Are Knowledge Graphs Just Robust RDFs?

Whether you know it or not, you likely interact with a knowledge graph on a weekly if not daily basis. When you ask your favorite voice assistants like Siri, Alexa, Cortana or others to field your questions, you are relying on underlying knowledge graphs to contextualize your questions and link to a breadth of structured and unstructured data to provide robust and comprehensive answers.

Not a Typical Graph

So, what is a knowledge graph? A knowledge graph is a set of interlinked data that models the knowledge of a domain in a programmatic way, with the interlinked data augmented by subject matter experts and machine learning algorithms. A knowledge graph is generally built on top of databases to connect the contained data together in a meaningful way. A key characteristic of knowledge graphs is that they have formal semantics that can be used both for interpretation and inference. The formal semantics are like a contract between the knowledge graph developer and the user, whether that is a person or an application, regarding the meaning of the data in the knowledge graph.

More Robust Than RDFs

Resource Description Framework is the standard model for exchanging data on the worldwide web. RDF already supports the merging of disparate data and facilitates schema evolution without requiring changes from anyone consuming data from an evolving schema. Every RDF graph, however, is not a knowledge graph nor is every knowledge base a knowledge graph. In order to be a knowledge graph, the graph must have the key characteristics of interlinked data with formal structure and semantics. Knowledge graphs are typically used for information-dense services such as content recommendation that is contextually aware, semantic searches, regulatory document information discovery and advanced drug safety analytics.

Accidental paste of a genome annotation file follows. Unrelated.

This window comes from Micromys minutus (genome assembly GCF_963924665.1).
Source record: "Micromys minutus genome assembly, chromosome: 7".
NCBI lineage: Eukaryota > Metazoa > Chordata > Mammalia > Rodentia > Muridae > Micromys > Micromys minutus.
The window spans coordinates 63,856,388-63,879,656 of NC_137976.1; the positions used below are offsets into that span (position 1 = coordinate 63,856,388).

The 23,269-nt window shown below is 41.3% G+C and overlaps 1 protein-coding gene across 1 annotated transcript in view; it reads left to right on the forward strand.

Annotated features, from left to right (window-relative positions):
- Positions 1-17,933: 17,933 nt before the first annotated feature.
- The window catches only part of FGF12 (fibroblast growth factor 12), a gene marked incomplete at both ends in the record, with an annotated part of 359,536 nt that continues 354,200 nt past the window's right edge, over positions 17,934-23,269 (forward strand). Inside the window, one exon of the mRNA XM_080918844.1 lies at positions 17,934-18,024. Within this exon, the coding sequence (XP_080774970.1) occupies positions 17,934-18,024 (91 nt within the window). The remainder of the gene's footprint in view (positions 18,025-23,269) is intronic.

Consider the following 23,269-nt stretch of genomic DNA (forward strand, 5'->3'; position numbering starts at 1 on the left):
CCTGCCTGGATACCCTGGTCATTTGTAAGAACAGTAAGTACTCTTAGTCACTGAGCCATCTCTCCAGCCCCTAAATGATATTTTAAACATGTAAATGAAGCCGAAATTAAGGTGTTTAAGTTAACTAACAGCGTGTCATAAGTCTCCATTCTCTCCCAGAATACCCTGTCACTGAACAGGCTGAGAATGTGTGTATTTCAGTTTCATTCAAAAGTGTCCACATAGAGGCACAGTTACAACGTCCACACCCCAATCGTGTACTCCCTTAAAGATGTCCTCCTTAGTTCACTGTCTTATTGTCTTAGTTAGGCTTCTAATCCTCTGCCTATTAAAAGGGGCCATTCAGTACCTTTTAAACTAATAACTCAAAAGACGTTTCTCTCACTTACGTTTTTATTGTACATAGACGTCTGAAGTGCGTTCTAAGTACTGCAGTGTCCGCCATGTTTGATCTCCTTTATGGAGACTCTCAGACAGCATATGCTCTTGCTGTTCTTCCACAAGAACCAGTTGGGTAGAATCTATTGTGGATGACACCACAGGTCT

Enterprise Knowledge Graphs

Huge technology companies like Google, Facebook and Amazon have spent millions of dollars creating robust and comprehensive knowledge graphs. The connection of disparate data in meaningful ways is very strategic for these companies. When you search for something on Google, you are interacting with its knowledge graph as it takes your searches, breaks the search strings down and provides answers by fetching the correct answer for what it understands you to be asking. Companies don’t have to be technology giants to benefit from knowledge graphs. All organizations can benefit from combining siloed data and connecting structured and unstructured data. Not only does this give companies a leg up on employee enablement, but it makes them more competitive by allowing them to get to deeper insights more quickly.

As the data intelligence industry continues to move away from the concept of big data and demand that all data must be smart data, knowledge graphs become more essential. Machine learning and artificial intelligence has amazing potential to unlock insights deep within your data, but that can’t happen if they are bound by inflexible schemas. Knowledge graphs provide the necessary background and concept awareness to interpret data, extract key facts and then further enhance the knowledge graph, promoting a positive cycle of valuable analysis that drives results plus data enrichment.

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